Study: Raisins effects substitute for pre workout

Discussion in 'Anything and Everything about dietary supplements' started by QuantumPositron, Feb 7, 2008.

  1. QuantumPositron

    QuantumPositron New Member

    <div></div><div id="QUOTEHEAD">QUOTE</div><div id="QUOTE">The Journal of Strength and Conditioning Research: Vol. 21, No. 4, pp. 1204–1207.
    Metabolic and Performance Effects of Raisins Versus Sports Gel as Pre-Exercise Feedings in Cyclists
    Mark Kern, Christopher J. Heslin, and Robert S. Rezende

    Department of Exercise and Nutritional Sciences, San Diego State University, San Diego, California 92182


    Kern, M., C.J. Heslin, and R.S. Rezende. Metabolic and performance effects of raisins versus sports gel as pre-exercise feeding in cyclists. J. Strength Cond. Res. 21(4):1204–1207. 2007.—Research suggests that pre-exercise sources of dietary carbohydrate with varying glycemic indexes may differentially affect metabolism and endurance. This study was designed to examine potential differences in metabolism and cycling performance after consumption of moderate glycemic raisins vs. a high glycemic commercial sports gel. Eight endurance-trained male (n = 4) and female (n = 4) cyclists 30 ± 5 years of age completed 2 trials in random order. Subjects were fed 1 g carbohydrate per kilogram body weight from either raisins or sports gel 45 minutes prior to exercise on a cycle ergometer at 70% O2max. After 45 minutes of submaximal exercise, subjects completed a 15-minute performance trial. Blood was collected prior to the exercise bout, as well as after the 45th minute of exercise, to determine serum concentrations of glucose, insulin, lactate, free fatty acids (FFAs), triglycerides, and &amp;#946;-hydroxybutyrate. Performance was not different (p &gt; 0.05) between the raisin (189.5 ± 69.9 kJ) and gel (188.0 ± 64.8 kJ) trials. Prior to exercise, serum concentrations of glucose and other fuel substrates did not differ between trials; however, insulin was higher (p &lt; 0.05) for the gel (110.0 ± 70.4 &amp;#956;U·ml&amp;#8722;1) vs. raisin trial (61.4 ± 37.4 &amp;#956;U·ml&amp;#8722;1). After 45 minutes of exercise, insulin decreased to 14.2 ± 6.2 &amp;#956;U·ml&amp;#8722;1 and 13.3 ± 18.9 &amp;#956;U·ml&amp;#8722;1 for gel and raisin trials, respectively. The FFA concentration increased (+0.2 ± 0.1 mmol·L&amp;#8722;1) significantly (p &lt; 0.05) during the raisin trial. Overall, minor differences in metabolism and no difference in performance were detected between the trials. Raisins appear to be a cost-effective source of carbohydrate for pre-exercise feeding in comparison to sports gel for short-term exercise bouts.</div>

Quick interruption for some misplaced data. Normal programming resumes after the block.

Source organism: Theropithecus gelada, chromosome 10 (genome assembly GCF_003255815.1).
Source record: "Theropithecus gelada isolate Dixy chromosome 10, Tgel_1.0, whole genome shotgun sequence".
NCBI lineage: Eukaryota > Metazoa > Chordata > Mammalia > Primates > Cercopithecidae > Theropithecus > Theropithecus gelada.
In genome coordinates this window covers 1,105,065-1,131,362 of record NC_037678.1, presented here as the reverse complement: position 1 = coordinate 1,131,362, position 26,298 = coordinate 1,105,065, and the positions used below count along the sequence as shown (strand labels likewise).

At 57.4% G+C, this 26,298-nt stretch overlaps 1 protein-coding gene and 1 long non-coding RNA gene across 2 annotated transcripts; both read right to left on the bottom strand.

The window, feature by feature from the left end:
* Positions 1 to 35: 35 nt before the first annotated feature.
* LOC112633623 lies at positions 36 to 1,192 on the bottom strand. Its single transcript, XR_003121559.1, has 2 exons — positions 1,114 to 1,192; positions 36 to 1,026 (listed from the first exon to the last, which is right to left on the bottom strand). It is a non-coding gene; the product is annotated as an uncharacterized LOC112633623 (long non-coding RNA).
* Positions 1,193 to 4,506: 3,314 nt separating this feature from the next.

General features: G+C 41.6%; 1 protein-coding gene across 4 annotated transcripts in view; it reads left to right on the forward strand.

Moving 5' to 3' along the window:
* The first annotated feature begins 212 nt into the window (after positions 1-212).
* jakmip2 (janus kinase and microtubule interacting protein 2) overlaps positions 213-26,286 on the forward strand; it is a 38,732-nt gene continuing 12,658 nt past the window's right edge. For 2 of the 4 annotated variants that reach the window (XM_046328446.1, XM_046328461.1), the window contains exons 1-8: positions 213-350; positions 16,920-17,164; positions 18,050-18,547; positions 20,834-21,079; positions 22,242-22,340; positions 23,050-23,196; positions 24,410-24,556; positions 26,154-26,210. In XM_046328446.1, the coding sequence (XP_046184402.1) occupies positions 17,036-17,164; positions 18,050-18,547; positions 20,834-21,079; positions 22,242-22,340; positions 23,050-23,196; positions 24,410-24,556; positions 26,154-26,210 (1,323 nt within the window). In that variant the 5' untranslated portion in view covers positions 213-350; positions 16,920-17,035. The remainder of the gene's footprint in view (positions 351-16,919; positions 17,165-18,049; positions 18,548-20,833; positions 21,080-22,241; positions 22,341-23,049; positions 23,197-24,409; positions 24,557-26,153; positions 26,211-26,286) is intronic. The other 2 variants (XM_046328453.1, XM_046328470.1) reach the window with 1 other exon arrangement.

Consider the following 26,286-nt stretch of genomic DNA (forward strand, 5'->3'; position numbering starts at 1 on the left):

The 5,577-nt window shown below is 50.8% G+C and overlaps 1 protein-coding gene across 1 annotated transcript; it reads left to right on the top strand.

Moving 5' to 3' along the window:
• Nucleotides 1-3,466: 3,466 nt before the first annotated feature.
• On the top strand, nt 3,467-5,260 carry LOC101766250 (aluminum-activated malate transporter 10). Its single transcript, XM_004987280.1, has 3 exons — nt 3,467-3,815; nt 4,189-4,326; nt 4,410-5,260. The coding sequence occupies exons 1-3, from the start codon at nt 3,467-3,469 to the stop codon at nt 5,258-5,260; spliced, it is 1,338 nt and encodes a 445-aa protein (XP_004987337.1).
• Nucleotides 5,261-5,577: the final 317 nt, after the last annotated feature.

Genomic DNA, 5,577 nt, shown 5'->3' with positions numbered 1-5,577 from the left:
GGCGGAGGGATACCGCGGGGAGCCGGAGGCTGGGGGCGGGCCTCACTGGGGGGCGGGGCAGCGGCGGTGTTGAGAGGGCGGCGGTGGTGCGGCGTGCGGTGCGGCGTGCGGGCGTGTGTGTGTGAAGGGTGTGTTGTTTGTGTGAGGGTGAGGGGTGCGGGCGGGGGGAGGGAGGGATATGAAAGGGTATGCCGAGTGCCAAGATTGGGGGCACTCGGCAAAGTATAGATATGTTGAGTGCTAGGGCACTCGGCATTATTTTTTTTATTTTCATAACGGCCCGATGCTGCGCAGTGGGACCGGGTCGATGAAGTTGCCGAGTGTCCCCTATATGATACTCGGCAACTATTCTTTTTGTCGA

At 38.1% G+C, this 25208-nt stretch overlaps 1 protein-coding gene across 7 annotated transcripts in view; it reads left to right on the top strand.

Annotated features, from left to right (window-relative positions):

2. colby2152

    colby2152 New Member

    What about grapes or other fruit for that matter? Eating healthy food is smart. [​IMG]
  3. quadancer

    quadancer New Member

    The MuscleNow program totally advocates fruit for workouts, but it makes a lot of us sick to the stomach. I'd wondered about just using those gel packs of fructose instead (I used them skating and had a lot of energy) But was a member of ABC BB'ing at the time and they dissed the idea of using fructose at all, it putting glycogen in the liver instead of the muscles. But I got energy from it, so it's doing something ...and the other side of fructose is that there really isn't all that much in fruit as you'd that camp says it's okay. All I know is Francesco Castano (the author of MuscleNow) built one heck of a body on it; lean too.
  4. Bulldog

    Bulldog Active Member

    I usually drink white grape juice before my workouts along with my whey protein and water. I believe white grape juice is a 50/50 split of fructose and dextrose.

    I would think that fructose would work just fine unless your liver was really depleted. Although I don't know that much about how the liver functions and utilizes fructose so maybe I'm off base here.
  5. XFatMan

    XFatMan New Member

    Grapefruits are supposed to be an excellent choice, too.

    I don't like the idea of fruit juices very much if your intention is cutting. I don't have any scientific backup for my opinion, but I believe that when you process fruit to make juice, the fruit sugar is readily available and will therefore cause insulin spikes similar to the way other simple sugars do. On the other hand, I like fruit in general and eat a lot on a daily basis before and after exercise simply to avoid more processed foods.
  6. bosbik

    bosbik New Member that's why i feel good when i drink grape juice when i work out
  7. TunnelRat

    TunnelRat Active Member

    I dunno, after reading this article, I tried eating a quarter cup of raisins -- 40 grams, 130 calories, 31 grams of carbs. I still felt like crap during my workout and missed a major lift.

    Raisins may help, but they don't help much... [​IMG]

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